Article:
Rare earth elements are most simply defined as those chemical elements ranging in atomic numbers between 57 and 71 and include lanthanum, from which rare earth metals get their collective name of lanthanides and range through to lutetium with an atomic number of 71. Yttrium (atomic number of 39) due to its chemical similarity to lanthanides (it is placed as a transition metal on the periodic table) is commonly found in rare earth deposits and is generally classed as a heavy rare earth metal.
Light rare earths make up the first seven elements of the lanthanide series (atomic number 57-62) and include lanthanum one of the more reactive of the rare-earth metals, cerium the most abundant of the rare earth metals, praseodymium, neodymium, promethium (not found naturally) and samarium.
Heavy rare earths are typically more valuable relative to light rare earths and have a higher atomic number ranging from 63-71. Heavy rare earths include europium (which together with terbium is the most valuable rare earth valued at US $600-700 per kilo at today’s prices) gadolinium, terbium dysprosium, holmium, erbium, thulium, ytterbium and lutetium.
The rare earths range in crustal abundance from cerium, the most abundant at 60 parts per million, which is more abundant than nickel, to thulium and lutetium which are the least abundant rare earth elements at about 0.5 parts per million.
Other metals are also often found associated with rare earth deposits and these include uranium, thorium, beryllium, niobium, tantalum and zirconium.
Most rare earth deposits that are mined will comprise a complex mix of oxides that will include monazite, allanite, bastnasite and cerite which are the main rare earth minerals. These minerals then require complicated techniques to separate and to refine the metals from the oxides. The rare earth oxides are then sold at an individually negotiated contract as there is no central clearing or pricing facility for rare earth metals or oxides.
Estimated demand for Rare Earths by element in 2012
Source: Roskill (presentation dated August 2012, titled: "Global Demand for Rare Earths")
Rare earth metals are used in a variety of modern technologies with applications in the military, medical, scientific, aerospace and consumer sectors plus in the increasingly important "green" sector. For many of their applications there is currently no known appropriate substitute. The use of rare earths as magnets in electrical motors is likely to become the major driver for growth for the whole rare earths industry and this use together with phosphors will soon make up over 65% of rare earth oxides (by value) consumed. The main uses of rare earths are the following:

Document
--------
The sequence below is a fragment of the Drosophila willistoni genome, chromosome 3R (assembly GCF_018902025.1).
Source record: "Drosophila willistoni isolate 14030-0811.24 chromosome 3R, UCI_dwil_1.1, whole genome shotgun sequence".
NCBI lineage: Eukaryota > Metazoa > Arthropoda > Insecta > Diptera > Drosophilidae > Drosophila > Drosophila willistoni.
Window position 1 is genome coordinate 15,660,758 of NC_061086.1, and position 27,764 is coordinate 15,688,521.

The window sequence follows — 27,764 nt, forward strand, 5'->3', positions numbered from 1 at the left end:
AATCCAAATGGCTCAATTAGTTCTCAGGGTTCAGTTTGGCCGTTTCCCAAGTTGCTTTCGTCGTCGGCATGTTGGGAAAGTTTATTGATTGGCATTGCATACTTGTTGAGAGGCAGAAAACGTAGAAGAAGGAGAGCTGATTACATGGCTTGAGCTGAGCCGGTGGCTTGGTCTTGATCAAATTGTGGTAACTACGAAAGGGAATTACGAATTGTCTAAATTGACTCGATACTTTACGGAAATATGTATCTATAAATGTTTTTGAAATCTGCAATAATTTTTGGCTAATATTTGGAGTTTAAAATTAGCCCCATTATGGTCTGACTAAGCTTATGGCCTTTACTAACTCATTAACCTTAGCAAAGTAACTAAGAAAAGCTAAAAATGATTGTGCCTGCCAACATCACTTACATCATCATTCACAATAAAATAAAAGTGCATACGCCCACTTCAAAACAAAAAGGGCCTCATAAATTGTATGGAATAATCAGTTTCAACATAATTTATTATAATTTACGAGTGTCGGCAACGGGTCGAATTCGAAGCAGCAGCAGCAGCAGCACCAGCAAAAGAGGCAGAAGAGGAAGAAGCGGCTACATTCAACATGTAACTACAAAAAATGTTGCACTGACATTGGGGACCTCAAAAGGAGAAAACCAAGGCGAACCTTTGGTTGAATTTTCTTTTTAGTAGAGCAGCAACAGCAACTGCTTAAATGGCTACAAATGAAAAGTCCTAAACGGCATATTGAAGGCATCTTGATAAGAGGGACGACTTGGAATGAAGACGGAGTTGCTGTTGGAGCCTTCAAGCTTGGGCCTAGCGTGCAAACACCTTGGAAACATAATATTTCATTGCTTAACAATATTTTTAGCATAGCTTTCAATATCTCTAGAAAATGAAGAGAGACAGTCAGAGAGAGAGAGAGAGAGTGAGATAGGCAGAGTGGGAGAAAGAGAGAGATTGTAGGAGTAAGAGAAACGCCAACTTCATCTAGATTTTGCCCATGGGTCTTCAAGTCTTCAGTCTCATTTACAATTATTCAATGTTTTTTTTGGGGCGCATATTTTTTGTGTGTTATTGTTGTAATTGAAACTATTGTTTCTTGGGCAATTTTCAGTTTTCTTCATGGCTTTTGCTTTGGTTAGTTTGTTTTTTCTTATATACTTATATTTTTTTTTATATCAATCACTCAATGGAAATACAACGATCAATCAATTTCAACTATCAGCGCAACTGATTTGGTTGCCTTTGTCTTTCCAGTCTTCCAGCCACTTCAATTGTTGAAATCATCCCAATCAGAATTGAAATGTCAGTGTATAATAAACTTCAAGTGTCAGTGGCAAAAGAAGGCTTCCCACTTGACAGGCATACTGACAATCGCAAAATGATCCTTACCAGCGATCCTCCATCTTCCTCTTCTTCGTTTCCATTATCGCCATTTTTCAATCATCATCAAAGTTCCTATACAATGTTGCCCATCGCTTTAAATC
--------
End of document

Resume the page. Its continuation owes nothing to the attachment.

Rare-earth alloy magnets are very powerful permanent magnets which are particularly useful in the automotive and wind power generation industries due to their light weight compared to magnetic strength. In addition these magnets are also used in computer disc drives plus in mobile phones, IPods, etc. The key rare earth metals used in magnets are neodymium, praseodymium and dysprosium.
A traditional use of rare earths is to provide colour phosphors in televisions and more recently in cathode ray tubes, plasma screens and liquid crystal displays with europium, terbium and yttrium being able to emit red, green and white light respectively
The main battery use is in nickel metal hydride batteries (NiMH) that have a large component of lanthanum and cerium due to their hydrogen storage properties. Hybrid electric vehicles represent more than half the usage of NiMH batteries with these hybrid vehicles combining a conventional internal combustion engine propulsion system with an electric propulsion system.
Another traditional use is as a polishing powder used in the manufacture of television and computer screens and in the production of precision optical and electronic components.
Fluid Catalytic Cracking
Rare earths, particularly lanthanum, are used in oil refining in a process called Fluid Catalytic Cracking catalysts.
Cerium is often used in gasoline autocatalysts as it improves vehicle performance, increases thermal stability, extends durability and will also reduce precious metals consumption.
Other uses of these metals that have an increasingly wide range of applications include metallurgical alloying agents, within the nuclear industry as control rods and in shielding, as energy efficient low temperature fluorescent lamps and within fiber-optic cables.